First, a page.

AS oil and gas exploration in Lake Tanganyika continues, the government has begun looking for a strategic partner with whom to collaborate in the next stages of research.
This was said by Deputy Minister for Energy Stephen Byabato on Monday, while responding to a supplementary question from Kigoma Urban MP Kilumbe Ng’enda.
Mr Ng’enda wanted to know government’s plan to speed up the exploration so that Tanzanians can find out when the extraction will begin.
In response to the question, Mr Byabato stated that the next stages of research would be 3D, which is costly, and that the government has begun looking for a partner to work with.
Despite the existence of strong indicators of the presence of oil in the Lake Tanganyika blocks, he said that because the research was still in progress, the final conclusions regarding the presence of oil in the area have not yet been reached.
Mr Ng’enda’s main inquiry was about the outcomes of oil exploration in Lake Tanganyika and the start date for oil extraction.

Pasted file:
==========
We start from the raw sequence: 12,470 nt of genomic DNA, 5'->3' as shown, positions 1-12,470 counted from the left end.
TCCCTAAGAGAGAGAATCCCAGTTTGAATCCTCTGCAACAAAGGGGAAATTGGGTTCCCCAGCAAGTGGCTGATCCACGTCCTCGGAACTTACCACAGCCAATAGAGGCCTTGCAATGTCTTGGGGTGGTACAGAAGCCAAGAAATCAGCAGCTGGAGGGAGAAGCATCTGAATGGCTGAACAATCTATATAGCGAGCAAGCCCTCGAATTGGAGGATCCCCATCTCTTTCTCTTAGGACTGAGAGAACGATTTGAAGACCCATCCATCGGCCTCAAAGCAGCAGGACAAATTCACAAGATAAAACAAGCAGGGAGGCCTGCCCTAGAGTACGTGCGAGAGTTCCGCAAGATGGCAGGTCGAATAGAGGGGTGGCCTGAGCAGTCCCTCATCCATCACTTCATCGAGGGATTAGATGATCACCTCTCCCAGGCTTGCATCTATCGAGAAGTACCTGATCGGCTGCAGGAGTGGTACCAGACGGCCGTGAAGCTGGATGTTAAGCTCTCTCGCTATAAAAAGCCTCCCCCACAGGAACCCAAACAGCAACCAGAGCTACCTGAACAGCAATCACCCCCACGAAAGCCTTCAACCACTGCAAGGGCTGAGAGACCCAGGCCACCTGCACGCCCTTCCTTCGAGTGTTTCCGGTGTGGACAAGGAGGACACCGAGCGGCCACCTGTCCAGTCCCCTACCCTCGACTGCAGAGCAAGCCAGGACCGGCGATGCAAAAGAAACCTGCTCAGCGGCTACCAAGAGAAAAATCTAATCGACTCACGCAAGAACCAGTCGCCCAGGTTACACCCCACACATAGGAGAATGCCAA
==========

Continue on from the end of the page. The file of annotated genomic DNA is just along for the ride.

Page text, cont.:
“Lake Tanganyika’s oil exploration is divided into the North Block and the South Block. The North Block, which is 9,430 square kilometres in size, is where Tanzania Petroleum Development Corporation (TPDC) was able to gather, process, and interpret magnetic resonance data in 2015/2016 to identify potential locations for oil storage deposits,” Mr Byabato noted.
Additionally, he stated that the South Block, which is 7,163 square kilometres in size, is where TPDC and the Investor (Beach Petroleum Company) were able to gather, process, and interpret data about magnetic attraction to locate potential oil reserve areas.
Lake Tanganyika is the second-largest freshwater lake in the world by volume and the second deepest. The lake is divided among four countries Tanzania, the Democratic Republic of Congo (DRC), Burundi, and Zambia.
Tanzania and DRC possess the majority of the lake with respective shares of 46 per cent and 40 per cent.